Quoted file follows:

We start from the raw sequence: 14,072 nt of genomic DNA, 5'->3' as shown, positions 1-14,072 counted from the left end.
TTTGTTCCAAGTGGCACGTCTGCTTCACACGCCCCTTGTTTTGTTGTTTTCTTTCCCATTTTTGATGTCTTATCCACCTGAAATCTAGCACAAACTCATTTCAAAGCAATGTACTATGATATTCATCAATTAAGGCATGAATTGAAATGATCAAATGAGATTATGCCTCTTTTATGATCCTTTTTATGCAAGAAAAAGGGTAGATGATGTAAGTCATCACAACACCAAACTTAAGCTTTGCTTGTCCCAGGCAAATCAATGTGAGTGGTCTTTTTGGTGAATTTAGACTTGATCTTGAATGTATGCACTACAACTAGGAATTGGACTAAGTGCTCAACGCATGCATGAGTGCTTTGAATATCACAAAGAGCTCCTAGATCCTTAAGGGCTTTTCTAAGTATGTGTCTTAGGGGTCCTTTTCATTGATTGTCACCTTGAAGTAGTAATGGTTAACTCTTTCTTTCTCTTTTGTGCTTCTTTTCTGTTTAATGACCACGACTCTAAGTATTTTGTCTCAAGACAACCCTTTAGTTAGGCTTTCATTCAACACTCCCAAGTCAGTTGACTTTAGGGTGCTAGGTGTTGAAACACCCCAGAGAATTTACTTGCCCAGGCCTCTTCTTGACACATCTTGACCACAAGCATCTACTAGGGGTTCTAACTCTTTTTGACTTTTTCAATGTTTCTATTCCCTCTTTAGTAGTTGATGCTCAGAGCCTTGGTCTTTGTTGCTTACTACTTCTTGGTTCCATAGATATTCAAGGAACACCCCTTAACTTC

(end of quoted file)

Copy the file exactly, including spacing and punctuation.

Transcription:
We start from the raw sequence: 14,072 nt of genomic DNA, 5'->3' as shown, positions 1-14,072 counted from the left end.
TTTGTTCCAAGTGGCACGTCTGCTTCACACGCCCCTTGTTTTGTTGTTTTCTTTCCCATTTTTGATGTCTTATCCACCTGAAATCTAGCACAAACTCATTTCAAAGCAATGTACTATGATATTCATCAATTAAGGCATGAATTGAAATGATCAAATGAGATTATGCCTCTTTTATGATCCTTTTTATGCAAGAAAAAGGGTAGATGATGTAAGTCATCACAACACCAAACTTAAGCTTTGCTTGTCCCAGGCAAATCAATGTGAGTGGTCTTTTTGGTGAATTTAGACTTGATCTTGAATGTATGCACTACAACTAGGAATTGGACTAAGTGCTCAACGCATGCATGAGTGCTTTGAATATCACAAAGAGCTCCTAGATCCTTAAGGGCTTTTCTAAGTATGTGTCTTAGGGGTCCTTTTCATTGATTGTCACCTTGAAGTAGTAATGGTTAACTCTTTCTTTCTCTTTTGTGCTTCTTTTCTGTTTAATGACCACGACTCTAAGTATTTTGTCTCAAGACAACCCTTTAGTTAGGCTTTCATTCAACACTCCCAAGTCAGTTGACTTTAGGGTGCTAGGTGTTGAAACACCCCAGAGAATTTACTTGCCCAGGCCTCTTCTTGACACATCTTGACCACAAGCATCTACTAGGGGTTCTAACTCTTTTTGACTTTTTCAATGTTTCTATTCCCTCTTTAGTAGTTGATGCTCAGAGCCTTGGTCTTTGTTGCTTACTACTTCTTGGTTCCATAGATATTCAAGGAACACCCCTTAACTTC